This isn't the end of the story here, but just the beginning of the next chapter. Paterson has the right to a hearing before the Commission.
There is reasonable cause to believe that the Governor solicited, received, and accepted tickets for himself, his son, and his son’s friend, from the New York Yankees, a registered lobbyist, to Game One of the World Series in violation of Sections 73(5)(a) and (b) and 74(3)(d), (f) and (h) of the Public Officers Law.
There is reasonable cause to believe that the Governor falsely testified under oath that he had always intended to pay for the tickets for his son and his son’s friend, and that before attending the game he had handwritten a check for $850 for ultimate delivery to the New York Yankees as payment for the tickets, when, in fact, the Governor’s intention was to receive and accept the tickets for himself, his son and his son’s friend without paying for them, until a press inquiry after the receipt of the tickets caused the Governor to submit a backdated check as payment for the tickets.
Throw that on top of his apparently obstruction of justice in a domestic abuse case involving his adviser David Johnson, and Paterson's problems are multiplying like one wouldn't believe.
Paterson continues to claim that he can't get his side of the story out because of the ongoing investigation by AG Cuomo's office, but he could still do so without compromising that investigation. That he's issuing non-statements about the scandal each time he's asked doesn't help him one iota. State Democratic Party Chair Jay Jacobs begged Paterson to get his side out there to counter the media pile-on and while Jacobs doesn't get the sense that a resignation is impending or even being discussed, it is something that ought to be creeping into the thought process of top Democrats across the state because Paterson's dangerously compromised as governor at this point and he can no longer use the bully pulpit of the governorship to get the state's work done.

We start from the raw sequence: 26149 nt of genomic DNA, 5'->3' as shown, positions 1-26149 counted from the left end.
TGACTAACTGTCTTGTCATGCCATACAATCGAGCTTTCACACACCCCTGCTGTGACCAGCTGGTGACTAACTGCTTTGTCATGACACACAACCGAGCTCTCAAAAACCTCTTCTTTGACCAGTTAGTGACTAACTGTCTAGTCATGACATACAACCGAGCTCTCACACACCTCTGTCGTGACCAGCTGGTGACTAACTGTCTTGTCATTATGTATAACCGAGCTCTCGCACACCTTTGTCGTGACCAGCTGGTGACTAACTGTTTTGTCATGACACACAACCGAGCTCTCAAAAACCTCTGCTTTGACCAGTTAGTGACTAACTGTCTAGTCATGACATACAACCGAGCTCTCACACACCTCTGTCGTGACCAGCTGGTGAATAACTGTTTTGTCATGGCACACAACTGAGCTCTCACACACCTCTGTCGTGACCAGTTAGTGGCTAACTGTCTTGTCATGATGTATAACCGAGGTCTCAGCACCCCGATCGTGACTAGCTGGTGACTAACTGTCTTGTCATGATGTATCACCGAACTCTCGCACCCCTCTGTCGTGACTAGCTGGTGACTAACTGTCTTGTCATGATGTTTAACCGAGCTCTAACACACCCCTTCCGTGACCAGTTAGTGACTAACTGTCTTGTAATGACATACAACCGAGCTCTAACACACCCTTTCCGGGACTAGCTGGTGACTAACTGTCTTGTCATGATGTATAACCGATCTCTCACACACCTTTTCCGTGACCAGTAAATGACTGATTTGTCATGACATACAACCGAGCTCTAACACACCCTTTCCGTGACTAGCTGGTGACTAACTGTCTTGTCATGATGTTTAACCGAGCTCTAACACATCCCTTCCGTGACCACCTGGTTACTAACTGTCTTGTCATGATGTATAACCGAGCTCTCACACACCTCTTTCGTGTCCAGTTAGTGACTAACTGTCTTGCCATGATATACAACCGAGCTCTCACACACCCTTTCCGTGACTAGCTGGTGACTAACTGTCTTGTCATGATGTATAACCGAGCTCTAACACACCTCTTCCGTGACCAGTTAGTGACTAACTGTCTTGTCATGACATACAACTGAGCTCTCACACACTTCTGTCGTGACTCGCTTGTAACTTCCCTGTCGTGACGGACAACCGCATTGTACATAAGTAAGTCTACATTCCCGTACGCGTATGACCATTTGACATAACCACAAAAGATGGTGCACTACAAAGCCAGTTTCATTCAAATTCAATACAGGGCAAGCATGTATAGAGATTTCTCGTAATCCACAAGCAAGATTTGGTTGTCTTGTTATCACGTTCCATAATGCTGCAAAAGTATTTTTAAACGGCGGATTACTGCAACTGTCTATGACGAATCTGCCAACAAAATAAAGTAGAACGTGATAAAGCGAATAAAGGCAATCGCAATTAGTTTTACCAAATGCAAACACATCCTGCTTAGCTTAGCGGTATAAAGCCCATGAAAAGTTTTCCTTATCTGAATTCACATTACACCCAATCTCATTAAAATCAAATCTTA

The budget remains the single biggest issue facing the state, and that work has taken a back seat to fending of the scandal.
The clock is ticking on getting the state budget done - complete with a multibillion dollar deficit - and the top story will remain Paterson's scandal until further notice.
Paterson has taken the time out of trying to ignore the scandals to note that the budget deficit has ballooned from $1.4 billion to $2 billion in the past month. The shortfall is due in part to the scandal involving the Aqueduct racino, which is currently being investigated for improprieties in the letting of the contract to a group that includes several key Democrats and a gaming company that is relatively inexperienced in handling large scale projects.
Sherr-una Booker, the woman who was allegedly assaulted by Paterson's adviser, David Johnson, has apparently willingly given testimony to Attorney General Andrew Cuomo's office without even the need for a subpoena, based on statements made by her attorney. Booker is currently under the protection of the Attorney General. The AG's office is also interviewing members of the State Police, who have also been accused of contacting Booker to get her to drop her case against Johnson.